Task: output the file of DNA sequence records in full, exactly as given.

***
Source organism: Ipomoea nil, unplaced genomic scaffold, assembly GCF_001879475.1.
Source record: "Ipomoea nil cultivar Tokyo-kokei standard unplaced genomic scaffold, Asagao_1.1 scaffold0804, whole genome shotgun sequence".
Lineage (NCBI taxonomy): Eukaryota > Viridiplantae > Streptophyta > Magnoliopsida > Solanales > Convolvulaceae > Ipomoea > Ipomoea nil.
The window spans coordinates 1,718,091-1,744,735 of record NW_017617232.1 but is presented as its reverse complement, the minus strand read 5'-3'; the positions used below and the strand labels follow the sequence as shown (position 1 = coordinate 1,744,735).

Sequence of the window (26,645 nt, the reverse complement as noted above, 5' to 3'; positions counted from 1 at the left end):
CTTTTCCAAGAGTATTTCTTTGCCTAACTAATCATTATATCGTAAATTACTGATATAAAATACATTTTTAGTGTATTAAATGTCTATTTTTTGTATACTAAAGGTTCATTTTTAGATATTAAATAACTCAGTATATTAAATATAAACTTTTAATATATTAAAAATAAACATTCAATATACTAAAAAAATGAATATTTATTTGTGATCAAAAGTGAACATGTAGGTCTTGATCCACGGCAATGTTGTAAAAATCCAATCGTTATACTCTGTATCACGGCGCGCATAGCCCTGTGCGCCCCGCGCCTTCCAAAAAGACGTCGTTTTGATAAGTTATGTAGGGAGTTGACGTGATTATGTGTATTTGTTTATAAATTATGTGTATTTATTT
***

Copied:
Source organism: Ipomoea nil, unplaced genomic scaffold, assembly GCF_001879475.1.
Source record: "Ipomoea nil cultivar Tokyo-kokei standard unplaced genomic scaffold, Asagao_1.1 scaffold0804, whole genome shotgun sequence".
Lineage (NCBI taxonomy): Eukaryota > Viridiplantae > Streptophyta > Magnoliopsida > Solanales > Convolvulaceae > Ipomoea > Ipomoea nil.
The window spans coordinates 1,718,091-1,744,735 of record NW_017617232.1 but is presented as its reverse complement, the minus strand read 5'-3'; the positions used below and the strand labels follow the sequence as shown (position 1 = coordinate 1,744,735).

Sequence of the window (26,645 nt, the reverse complement as noted above, 5' to 3'; positions counted from 1 at the left end):
CTTTTCCAAGAGTATTTCTTTGCCTAACTAATCATTATATCGTAAATTACTGATATAAAATACATTTTTAGTGTATTAAATGTCTATTTTTTGTATACTAAAGGTTCATTTTTAGATATTAAATAACTCAGTATATTAAATATAAACTTTTAATATATTAAAAATAAACATTCAATATACTAAAAAAATGAATATTTATTTGTGATCAAAAGTGAACATGTAGGTCTTGATCCACGGCAATGTTGTAAAAATCCAATCGTTATACTCTGTATCACGGCGCGCATAGCCCTGTGCGCCCCGCGCCTTCCAAAAAGACGTCGTTTTGATAAGTTATGTAGGGAGTTGACGTGATTATGTGTATTTGTTTATAAATTATGTGTATTTATTT